Bulimics’ brains wired differently around food
The brains of women suffering from bulimia react differently to food than other women’s brains, psychologists have found.
In a small study, US based researchers found that the part of the brain involved in self-critical thinking received less blood than the same area in non-bulimic women. The researches say this indicated bulimics use food to suppress negative thoughts about themselves.
Bulimia is an eating disorder which causes an abnormal attitude to food and body image, it usually causes binge eating followed by self induced vomiting.
Thought psychologists have long speculated that binge-eating is caused by stress but this is the first study to actually investigate what is occurring inside the brain. Published in the Journal of Abnormal Psychology, researchers scanned the brains of 20 women – 10 with bulimia and 10 without – while carrying out experiments. All 20 participants were fed the same meal before being shown images of high-sugar or high-fat foods whilst having their brains scanned. They were then given an impossible maths problem to solve, in order to raise their stress levels, and shown more pictures. Throughout the experiment participants were asked to rate their stress and food craving levels.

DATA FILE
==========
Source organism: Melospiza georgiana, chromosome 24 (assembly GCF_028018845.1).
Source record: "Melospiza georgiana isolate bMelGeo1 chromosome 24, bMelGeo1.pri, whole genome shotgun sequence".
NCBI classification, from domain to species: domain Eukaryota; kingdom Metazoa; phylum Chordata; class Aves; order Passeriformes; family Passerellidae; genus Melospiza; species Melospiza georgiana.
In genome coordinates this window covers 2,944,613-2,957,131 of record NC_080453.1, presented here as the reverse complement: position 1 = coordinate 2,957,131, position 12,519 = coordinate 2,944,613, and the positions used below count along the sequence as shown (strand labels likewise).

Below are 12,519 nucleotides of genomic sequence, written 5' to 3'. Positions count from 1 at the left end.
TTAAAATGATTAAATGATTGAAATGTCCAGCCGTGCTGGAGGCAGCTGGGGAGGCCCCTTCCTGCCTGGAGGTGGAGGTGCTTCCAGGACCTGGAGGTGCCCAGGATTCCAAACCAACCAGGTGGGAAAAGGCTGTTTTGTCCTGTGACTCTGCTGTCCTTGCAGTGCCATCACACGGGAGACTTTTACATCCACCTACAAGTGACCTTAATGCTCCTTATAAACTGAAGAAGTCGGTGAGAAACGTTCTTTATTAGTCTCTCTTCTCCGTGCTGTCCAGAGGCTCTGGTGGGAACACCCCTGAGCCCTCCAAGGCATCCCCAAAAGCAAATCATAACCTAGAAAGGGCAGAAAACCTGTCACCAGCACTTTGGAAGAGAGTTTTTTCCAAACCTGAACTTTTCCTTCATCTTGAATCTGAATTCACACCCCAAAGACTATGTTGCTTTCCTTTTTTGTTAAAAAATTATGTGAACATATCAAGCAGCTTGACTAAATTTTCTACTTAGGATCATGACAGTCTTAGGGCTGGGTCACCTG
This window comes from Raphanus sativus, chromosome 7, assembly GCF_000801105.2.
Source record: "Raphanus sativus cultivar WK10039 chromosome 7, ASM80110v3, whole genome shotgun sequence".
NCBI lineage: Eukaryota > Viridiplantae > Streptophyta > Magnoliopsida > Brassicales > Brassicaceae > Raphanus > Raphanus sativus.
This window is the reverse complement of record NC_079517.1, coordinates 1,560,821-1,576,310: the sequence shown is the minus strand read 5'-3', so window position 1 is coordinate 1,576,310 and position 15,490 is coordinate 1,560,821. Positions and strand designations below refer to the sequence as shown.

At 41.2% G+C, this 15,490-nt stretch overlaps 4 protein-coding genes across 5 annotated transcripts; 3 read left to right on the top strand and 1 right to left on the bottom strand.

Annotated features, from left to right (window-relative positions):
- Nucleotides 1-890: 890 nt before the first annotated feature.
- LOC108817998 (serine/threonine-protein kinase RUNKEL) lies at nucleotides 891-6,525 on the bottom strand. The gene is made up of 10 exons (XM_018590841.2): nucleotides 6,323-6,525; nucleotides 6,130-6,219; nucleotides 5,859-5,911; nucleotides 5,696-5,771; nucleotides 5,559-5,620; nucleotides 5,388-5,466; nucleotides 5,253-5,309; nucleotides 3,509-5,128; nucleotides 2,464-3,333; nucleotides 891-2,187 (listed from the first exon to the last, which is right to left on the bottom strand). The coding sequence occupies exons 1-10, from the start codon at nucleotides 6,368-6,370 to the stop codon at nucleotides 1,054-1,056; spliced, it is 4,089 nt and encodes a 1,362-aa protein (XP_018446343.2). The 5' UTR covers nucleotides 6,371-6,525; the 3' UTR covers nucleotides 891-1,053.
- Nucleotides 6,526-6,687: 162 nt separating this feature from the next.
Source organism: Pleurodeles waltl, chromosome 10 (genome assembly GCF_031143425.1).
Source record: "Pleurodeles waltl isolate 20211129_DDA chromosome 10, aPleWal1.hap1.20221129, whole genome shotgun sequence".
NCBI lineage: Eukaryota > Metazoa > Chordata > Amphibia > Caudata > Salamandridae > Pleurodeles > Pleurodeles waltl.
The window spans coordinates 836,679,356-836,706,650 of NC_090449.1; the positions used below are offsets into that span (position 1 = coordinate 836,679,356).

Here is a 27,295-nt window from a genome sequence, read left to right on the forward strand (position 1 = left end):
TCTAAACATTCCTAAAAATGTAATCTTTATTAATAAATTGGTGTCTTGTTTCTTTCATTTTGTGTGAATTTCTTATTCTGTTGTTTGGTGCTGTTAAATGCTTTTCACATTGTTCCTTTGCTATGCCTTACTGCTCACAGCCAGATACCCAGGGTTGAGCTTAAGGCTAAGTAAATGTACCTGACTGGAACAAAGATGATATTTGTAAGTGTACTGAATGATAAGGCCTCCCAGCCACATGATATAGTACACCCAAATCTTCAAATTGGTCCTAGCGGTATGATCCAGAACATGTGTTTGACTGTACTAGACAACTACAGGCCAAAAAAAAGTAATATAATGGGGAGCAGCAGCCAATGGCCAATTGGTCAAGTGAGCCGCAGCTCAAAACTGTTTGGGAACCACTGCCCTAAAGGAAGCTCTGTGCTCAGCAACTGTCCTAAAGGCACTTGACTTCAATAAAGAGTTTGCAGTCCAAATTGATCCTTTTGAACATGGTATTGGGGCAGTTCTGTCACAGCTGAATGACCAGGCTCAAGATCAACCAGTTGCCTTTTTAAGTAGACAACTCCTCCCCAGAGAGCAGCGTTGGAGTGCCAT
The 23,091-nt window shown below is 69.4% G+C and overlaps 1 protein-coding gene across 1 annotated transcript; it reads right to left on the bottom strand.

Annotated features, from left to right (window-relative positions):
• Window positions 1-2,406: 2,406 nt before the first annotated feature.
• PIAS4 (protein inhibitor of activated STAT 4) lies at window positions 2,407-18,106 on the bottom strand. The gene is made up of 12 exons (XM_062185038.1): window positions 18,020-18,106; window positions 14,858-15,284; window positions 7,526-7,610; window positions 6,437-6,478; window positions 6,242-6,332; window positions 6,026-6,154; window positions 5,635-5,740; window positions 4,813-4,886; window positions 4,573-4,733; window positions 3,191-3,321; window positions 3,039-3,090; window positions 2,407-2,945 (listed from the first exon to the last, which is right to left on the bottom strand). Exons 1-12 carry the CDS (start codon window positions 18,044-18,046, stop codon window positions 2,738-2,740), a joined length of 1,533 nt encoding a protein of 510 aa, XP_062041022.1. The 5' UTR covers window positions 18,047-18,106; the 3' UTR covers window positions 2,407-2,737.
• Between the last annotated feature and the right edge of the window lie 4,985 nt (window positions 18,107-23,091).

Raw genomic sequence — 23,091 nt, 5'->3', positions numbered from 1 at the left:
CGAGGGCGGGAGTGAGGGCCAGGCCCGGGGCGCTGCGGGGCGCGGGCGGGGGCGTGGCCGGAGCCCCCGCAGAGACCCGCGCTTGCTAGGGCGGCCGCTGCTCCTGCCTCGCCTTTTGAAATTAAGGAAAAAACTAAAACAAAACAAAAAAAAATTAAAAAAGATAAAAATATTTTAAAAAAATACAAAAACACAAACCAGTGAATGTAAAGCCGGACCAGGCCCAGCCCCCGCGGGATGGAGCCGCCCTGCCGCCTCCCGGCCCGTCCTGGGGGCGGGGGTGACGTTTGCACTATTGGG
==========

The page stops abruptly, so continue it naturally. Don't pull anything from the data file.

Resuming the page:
Although everyone claimed their stress levels had gone up and down at similar times during the tasks, the brain scans provided very different results, the researchers said. For women with bulimia, blood flow to a region of the brain called the precuneus decreased when they looked at food pictures – but in women without bulimia, it increased.
Sarah Fischer, co-author of the study and associate professor at George Mason University, said: “We would expect to see increased blood flow in this region when someone is engaged in self-reflection, rumination or self-criticism. We found that it doesn’t take much stress to trigger binge-eating. I would love to see if teaching basic emotion-regulation behavioural skills works for some women.”
The study was later repeated with 17 different women, with identical results.